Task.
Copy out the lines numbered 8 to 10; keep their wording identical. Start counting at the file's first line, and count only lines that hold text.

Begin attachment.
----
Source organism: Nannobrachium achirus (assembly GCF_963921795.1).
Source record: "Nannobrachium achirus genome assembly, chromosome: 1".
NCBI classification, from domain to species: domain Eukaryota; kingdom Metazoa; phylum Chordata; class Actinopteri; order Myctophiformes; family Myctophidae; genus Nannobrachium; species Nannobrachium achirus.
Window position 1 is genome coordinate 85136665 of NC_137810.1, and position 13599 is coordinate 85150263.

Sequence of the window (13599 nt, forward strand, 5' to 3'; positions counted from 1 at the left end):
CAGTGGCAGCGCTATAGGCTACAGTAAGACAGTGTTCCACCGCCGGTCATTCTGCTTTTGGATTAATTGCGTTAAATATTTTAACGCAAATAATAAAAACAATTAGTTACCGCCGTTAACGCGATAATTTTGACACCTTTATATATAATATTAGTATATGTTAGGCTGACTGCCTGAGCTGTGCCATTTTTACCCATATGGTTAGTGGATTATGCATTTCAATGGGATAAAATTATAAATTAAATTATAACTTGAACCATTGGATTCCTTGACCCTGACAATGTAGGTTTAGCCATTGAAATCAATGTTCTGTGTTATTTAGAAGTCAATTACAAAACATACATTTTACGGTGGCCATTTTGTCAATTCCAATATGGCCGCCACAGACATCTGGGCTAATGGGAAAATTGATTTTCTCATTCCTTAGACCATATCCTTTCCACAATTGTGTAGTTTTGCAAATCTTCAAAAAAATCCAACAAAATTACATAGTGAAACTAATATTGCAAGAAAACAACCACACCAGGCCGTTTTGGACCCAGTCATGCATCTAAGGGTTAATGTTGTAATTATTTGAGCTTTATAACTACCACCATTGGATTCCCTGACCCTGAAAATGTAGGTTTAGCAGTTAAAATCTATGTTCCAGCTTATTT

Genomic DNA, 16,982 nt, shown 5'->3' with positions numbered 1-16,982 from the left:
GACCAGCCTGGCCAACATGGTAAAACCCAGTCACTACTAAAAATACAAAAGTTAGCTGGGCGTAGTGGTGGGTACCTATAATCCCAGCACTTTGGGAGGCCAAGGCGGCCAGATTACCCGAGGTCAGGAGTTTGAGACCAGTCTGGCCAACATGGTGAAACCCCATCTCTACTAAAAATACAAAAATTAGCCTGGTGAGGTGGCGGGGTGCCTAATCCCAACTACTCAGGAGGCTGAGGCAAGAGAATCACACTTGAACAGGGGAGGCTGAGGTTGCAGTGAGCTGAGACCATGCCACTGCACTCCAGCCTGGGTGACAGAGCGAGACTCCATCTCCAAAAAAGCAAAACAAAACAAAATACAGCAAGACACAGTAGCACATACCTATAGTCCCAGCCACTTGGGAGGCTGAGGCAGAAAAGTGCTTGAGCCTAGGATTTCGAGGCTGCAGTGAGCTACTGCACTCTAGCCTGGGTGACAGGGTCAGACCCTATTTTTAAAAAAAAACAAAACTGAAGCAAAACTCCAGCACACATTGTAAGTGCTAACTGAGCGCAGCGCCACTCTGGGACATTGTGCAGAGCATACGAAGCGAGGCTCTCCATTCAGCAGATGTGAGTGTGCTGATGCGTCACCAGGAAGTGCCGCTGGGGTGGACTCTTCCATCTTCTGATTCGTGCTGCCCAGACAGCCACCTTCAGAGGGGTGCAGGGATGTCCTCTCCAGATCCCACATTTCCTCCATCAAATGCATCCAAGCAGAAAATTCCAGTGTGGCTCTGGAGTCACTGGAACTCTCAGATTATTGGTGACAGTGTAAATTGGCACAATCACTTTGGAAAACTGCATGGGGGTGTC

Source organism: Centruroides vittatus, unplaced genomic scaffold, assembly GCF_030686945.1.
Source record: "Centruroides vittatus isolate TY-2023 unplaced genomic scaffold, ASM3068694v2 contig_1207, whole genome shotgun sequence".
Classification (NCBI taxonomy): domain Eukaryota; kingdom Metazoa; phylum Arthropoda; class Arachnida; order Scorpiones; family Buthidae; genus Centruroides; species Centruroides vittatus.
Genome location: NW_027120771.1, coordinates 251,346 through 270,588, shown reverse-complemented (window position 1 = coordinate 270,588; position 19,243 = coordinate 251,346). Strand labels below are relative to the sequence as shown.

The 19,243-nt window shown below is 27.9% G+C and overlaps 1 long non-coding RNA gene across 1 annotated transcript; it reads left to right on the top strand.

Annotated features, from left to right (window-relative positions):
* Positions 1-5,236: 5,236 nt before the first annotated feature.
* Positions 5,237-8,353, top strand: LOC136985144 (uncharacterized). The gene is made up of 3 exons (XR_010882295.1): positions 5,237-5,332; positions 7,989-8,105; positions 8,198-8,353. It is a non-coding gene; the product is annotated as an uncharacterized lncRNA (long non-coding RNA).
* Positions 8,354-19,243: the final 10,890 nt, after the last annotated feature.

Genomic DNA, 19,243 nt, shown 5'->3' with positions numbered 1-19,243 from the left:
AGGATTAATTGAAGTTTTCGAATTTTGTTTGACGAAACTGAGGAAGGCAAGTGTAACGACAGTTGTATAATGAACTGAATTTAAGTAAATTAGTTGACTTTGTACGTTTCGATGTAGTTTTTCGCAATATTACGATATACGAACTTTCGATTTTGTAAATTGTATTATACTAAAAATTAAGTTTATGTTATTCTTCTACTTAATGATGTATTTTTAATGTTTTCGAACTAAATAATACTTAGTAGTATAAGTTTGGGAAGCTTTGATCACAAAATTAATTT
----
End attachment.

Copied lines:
GACCAGCCTGGCCAACATGGTAAAACCCAGTCACTACTAAAAATACAAAAGTTAGCTGGGCGTAGTGGTGGGTACCTATAATCCCAGCACTTTGGGAGGCCAAGGCGGCCAGATTACCCGAGGTCAGGAGTTTGAGACCAGTCTGGCCAACATGGTGAAACCCCATCTCTACTAAAAATACAAAAATTAGCCTGGTGAGGTGGCGGGGTGCCTAATCCCAACTACTCAGGAGGCTGAGGCAAGAGAATCACACTTGAACAGGGGAGGCTGAGGTTGCAGTGAGCTGAGACCATGCCACTGCACTCCAGCCTGGGTGACAGAGCGAGACTCCATCTCCAAAAAAGCAAAACAAAACAAAATACAGCAAGACACAGTAGCACATACCTATAGTCCCAGCCACTTGGGAGGCTGAGGCAGAAAAGTGCTTGAGCCTAGGATTTCGAGGCTGCAGTGAGCTACTGCACTCTAGCCTGGGTGACAGGGTCAGACCCTATTTTTAAAAAAAAACAAAACTGAAGCAAAACTCCAGCACACATTGTAAGTGCTAACTGAGCGCAGCGCCACTCTGGGACATTGTGCAGAGCATACGAAGCGAGGCTCTCCATTCAGCAGATGTGAGTGTGCTGATGCGTCACCAGGAAGTGCCGCTGGGGTGGACTCTTCCATCTTCTGATTCGTGCTGCCCAGACAGCCACCTTCAGAGGGGTGCAGGGATGTCCTCTCCAGATCCCACATTTCCTCCATCAAATGCATCCAAGCAGAAAATTCCAGTGTGGCTCTGGAGTCACTGGAACTCTCAGATTATTGGTGACAGTGTAAATTGGCACAATCACTTTGGAAAACTGCATGGGGGTGTC

Source organism: Centruroides vittatus, unplaced genomic scaffold, assembly GCF_030686945.1.
Source record: "Centruroides vittatus isolate TY-2023 unplaced genomic scaffold, ASM3068694v2 contig_1207, whole genome shotgun sequence".